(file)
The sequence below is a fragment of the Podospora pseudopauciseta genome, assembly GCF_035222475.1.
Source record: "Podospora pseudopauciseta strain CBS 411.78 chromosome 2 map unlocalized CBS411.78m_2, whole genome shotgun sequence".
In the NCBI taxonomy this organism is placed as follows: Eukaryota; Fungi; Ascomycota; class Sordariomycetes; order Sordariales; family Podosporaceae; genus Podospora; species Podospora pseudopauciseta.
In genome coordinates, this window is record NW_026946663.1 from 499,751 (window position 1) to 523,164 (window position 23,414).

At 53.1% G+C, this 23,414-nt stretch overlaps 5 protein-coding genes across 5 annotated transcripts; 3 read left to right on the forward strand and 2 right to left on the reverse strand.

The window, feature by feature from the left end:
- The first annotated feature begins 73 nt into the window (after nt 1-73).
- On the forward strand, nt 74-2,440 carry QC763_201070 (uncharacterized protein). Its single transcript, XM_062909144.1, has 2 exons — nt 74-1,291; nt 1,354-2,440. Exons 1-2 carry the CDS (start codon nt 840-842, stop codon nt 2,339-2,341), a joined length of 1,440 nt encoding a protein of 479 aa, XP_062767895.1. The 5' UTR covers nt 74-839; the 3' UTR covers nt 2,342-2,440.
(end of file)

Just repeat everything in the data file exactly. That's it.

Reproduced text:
The sequence below is a fragment of the Podospora pseudopauciseta genome, assembly GCF_035222475.1.
Source record: "Podospora pseudopauciseta strain CBS 411.78 chromosome 2 map unlocalized CBS411.78m_2, whole genome shotgun sequence".
In the NCBI taxonomy this organism is placed as follows: Eukaryota; Fungi; Ascomycota; class Sordariomycetes; order Sordariales; family Podosporaceae; genus Podospora; species Podospora pseudopauciseta.
In genome coordinates, this window is record NW_026946663.1 from 499,751 (window position 1) to 523,164 (window position 23,414).

At 53.1% G+C, this 23,414-nt stretch overlaps 5 protein-coding genes across 5 annotated transcripts; 3 read left to right on the forward strand and 2 right to left on the reverse strand.

The window, feature by feature from the left end:
- The first annotated feature begins 73 nt into the window (after nt 1-73).
- On the forward strand, nt 74-2,440 carry QC763_201070 (uncharacterized protein). Its single transcript, XM_062909144.1, has 2 exons — nt 74-1,291; nt 1,354-2,440. Exons 1-2 carry the CDS (start codon nt 840-842, stop codon nt 2,339-2,341), a joined length of 1,440 nt encoding a protein of 479 aa, XP_062767895.1. The 5' UTR covers nt 74-839; the 3' UTR covers nt 2,342-2,440.